I'm starting to explore building a custom save action in WFFM using an implementation of ISaveAction. I know the bulk of my work will be in the Execute() method, but I'd like to know what all of the other properties do. All of the examples that I've found use either a default implementation of the getters and setters (for ActionID and UniqueKey) or else a hard coded response (ActionType.Save for ActionType or ActionState.Enabled for QueryState()). I can't seem to locate any documentation, discussion of what they all do, or any other indication of what the "right" implementation are. Can anyone point me in the right direction?


Sitecore's documentation on the ISaveAction interface is a bit limited, and I can certainly appreciate wanting to know more about it before trying to implement it, yourself. Below, I have provided a detailed breakdown of each of the properties that you mentioned from the ISaveAction interface.

It should be noted that all of the mentioned properties are actually defined on the Sitecore.WFFM.Abstractions.Actions.IAction interface, which is inherited by the Sitecore.WFFM.Abstractions.Actions.ISaveAction interface.

For reference, I primarily used Web Forms for Marketers 8.2 rev. 161129 during my analysis. I looked through a couple of other versions as well, but did not see any significant differences.


The ActionID property is pretty straight-forward: it is the ID of the Save Action item, in Sitecore. It should have a default getter and setter, as Sitecore's internal logic is responsible for setting the property's value. For a Save Action, this happens in the DefaultImplActionExecutor.ExecuteSaving method.


The UniqueKey property of the ISaveAction (inherited from IAction) maps to the Sitecore.WFFM.Abstractions.Actions.IActionDefinition.UniqueKey property, which is a unique string that helps to identify the instance definition of the action on a form. Like the ActionID, the UniqueKey should have a default getter and setter, as Sitecore's internal logic, again in the DefaultImplActionExecutor.ExecuteSaving method, is responsible for setting the property's value.

The purpose of the UniqueKey property is a bit trickier to wrap your mind around, but is a bit easier when thinking about an example. Consider that you have an Email Save Action. There is an item for that Save Action and that item has an ID that maps to ActionID. The default settings for the action are stored on the action item itself, but now assume that you add the action to the form Foo. At this point, you need to update the instance-specific settings for the action (e.g. To, From, Message Body, Subject, etc.) and save the settings such that Sitecore knows that the settings you updated belong only to the instance of the Email Save Action that is on the Foo form. Sitecore doesn't change the template, so instead it saves the data as an ActionDefinition (which I believe is stored as XML). The UniqueKey on the save action then helps to identify the instance of the save action that your class represents.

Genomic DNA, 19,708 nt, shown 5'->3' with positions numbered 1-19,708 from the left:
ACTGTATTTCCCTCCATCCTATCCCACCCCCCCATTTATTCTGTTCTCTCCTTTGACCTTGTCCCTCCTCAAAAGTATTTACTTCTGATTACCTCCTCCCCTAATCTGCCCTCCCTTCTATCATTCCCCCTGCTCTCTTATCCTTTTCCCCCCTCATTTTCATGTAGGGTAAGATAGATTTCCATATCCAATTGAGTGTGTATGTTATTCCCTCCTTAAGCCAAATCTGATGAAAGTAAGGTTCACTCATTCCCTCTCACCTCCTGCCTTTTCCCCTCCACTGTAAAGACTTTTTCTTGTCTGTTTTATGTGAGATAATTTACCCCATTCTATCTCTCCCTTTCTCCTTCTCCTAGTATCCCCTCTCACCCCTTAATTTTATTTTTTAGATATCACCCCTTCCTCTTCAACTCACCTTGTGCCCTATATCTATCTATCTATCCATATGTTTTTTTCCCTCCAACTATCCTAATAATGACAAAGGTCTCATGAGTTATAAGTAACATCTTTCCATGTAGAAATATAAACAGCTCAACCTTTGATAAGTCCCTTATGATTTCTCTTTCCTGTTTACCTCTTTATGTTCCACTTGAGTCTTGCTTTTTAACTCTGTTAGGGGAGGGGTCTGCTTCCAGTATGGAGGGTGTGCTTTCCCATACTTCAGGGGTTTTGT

It makes sense that the ActionType property would be hard-coded for a save action. The ActionType property is typed to the following enum:

namespace Sitecore.WFFM.Abstractions.Actions
  public enum ActionType

Since you are implementing a Save Action, your ActionType is always going to be ActionType.Save. As for the other values, it appears that Sitecore does not currently make use of them. They are likely there for future development purposes that have not yet been made clear.

You can always file a support ticket to inquire about additional information and more clarity regarding the purpose that the other values will serve, but I would expect that Sitecore will give you the same response as I did.


Similar to the ActionType property, the QueryState also makes sense to be hard-coded for a Save Action. The QueryState property is typed to the following enum:

namespace Sitecore.WFFM.Abstractions.Actions
  public enum ActionState

As with the ActionType enum, Sitecore appears to only use the ActionState.Enabled value at present, and the other values are likely included for future feature development. Based on the use of the ActionState.Enabled value and the naming of the other values, I think it is safe to infer that the purpose of these options is to allow the developer to control the frequency in which an action can be called. A Disabled action would never be called, Enabled would always be called, and SingleCall would be called once and would then change to a DisabledSingleCall so that it won't be called again. I'm not sure what Hidden would do, but as with the ActionType enum, we won't know more until Sitecore releases updates that make use of these properties.

Again, you can file a Support ticket with Sitecore to inquire about additional information on this property, but I would expect them to give you the same answer as I did.

| improve this answer | |

Your Answer

By clicking “Post Your Answer”, you agree to our terms of service, privacy policy and cookie policy

Not the answer you're looking for? Browse other questions tagged or ask your own question.